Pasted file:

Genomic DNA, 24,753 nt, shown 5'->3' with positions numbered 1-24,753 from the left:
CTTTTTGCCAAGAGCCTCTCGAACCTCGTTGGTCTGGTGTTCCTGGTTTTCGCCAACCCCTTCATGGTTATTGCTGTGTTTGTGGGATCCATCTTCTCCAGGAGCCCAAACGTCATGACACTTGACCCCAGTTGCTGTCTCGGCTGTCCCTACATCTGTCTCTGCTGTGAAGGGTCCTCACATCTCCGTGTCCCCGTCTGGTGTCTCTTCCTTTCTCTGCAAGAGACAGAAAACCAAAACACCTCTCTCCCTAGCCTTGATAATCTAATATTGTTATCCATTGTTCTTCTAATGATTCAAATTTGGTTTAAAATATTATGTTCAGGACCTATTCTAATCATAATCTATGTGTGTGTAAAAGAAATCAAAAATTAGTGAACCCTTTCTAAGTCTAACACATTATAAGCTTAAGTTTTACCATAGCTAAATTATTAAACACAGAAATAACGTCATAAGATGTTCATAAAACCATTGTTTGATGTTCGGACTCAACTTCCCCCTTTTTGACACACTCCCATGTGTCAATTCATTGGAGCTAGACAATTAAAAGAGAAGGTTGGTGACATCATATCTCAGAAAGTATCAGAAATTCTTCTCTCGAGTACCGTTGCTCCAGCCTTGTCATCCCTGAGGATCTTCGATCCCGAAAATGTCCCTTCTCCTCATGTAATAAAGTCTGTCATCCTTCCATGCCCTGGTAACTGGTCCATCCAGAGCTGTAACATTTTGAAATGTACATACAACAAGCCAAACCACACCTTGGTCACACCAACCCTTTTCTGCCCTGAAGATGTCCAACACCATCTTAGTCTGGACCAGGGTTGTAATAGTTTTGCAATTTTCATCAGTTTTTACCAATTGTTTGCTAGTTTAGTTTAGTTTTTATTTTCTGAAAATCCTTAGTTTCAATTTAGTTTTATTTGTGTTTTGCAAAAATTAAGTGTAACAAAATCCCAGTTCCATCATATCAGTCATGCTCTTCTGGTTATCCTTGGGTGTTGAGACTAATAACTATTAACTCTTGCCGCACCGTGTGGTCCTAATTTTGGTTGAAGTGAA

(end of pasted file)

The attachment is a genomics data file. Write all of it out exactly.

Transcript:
Genomic DNA, 24,753 nt, shown 5'->3' with positions numbered 1-24,753 from the left:
CTTTTTGCCAAGAGCCTCTCGAACCTCGTTGGTCTGGTGTTCCTGGTTTTCGCCAACCCCTTCATGGTTATTGCTGTGTTTGTGGGATCCATCTTCTCCAGGAGCCCAAACGTCATGACACTTGACCCCAGTTGCTGTCTCGGCTGTCCCTACATCTGTCTCTGCTGTGAAGGGTCCTCACATCTCCGTGTCCCCGTCTGGTGTCTCTTCCTTTCTCTGCAAGAGACAGAAAACCAAAACACCTCTCTCCCTAGCCTTGATAATCTAATATTGTTATCCATTGTTCTTCTAATGATTCAAATTTGGTTTAAAATATTATGTTCAGGACCTATTCTAATCATAATCTATGTGTGTGTAAAAGAAATCAAAAATTAGTGAACCCTTTCTAAGTCTAACACATTATAAGCTTAAGTTTTACCATAGCTAAATTATTAAACACAGAAATAACGTCATAAGATGTTCATAAAACCATTGTTTGATGTTCGGACTCAACTTCCCCCTTTTTGACACACTCCCATGTGTCAATTCATTGGAGCTAGACAATTAAAAGAGAAGGTTGGTGACATCATATCTCAGAAAGTATCAGAAATTCTTCTCTCGAGTACCGTTGCTCCAGCCTTGTCATCCCTGAGGATCTTCGATCCCGAAAATGTCCCTTCTCCTCATGTAATAAAGTCTGTCATCCTTCCATGCCCTGGTAACTGGTCCATCCAGAGCTGTAACATTTTGAAATGTACATACAACAAGCCAAACCACACCTTGGTCACACCAACCCTTTTCTGCCCTGAAGATGTCCAACACCATCTTAGTCTGGACCAGGGTTGTAATAGTTTTGCAATTTTCATCAGTTTTTACCAATTGTTTGCTAGTTTAGTTTAGTTTTTATTTTCTGAAAATCCTTAGTTTCAATTTAGTTTTATTTGTGTTTTGCAAAAATTAAGTGTAACAAAATCCCAGTTCCATCATATCAGTCATGCTCTTCTGGTTATCCTTGGGTGTTGAGACTAATAACTATTAACTCTTGCCGCACCGTGTGGTCCTAATTTTGGTTGAAGTGAA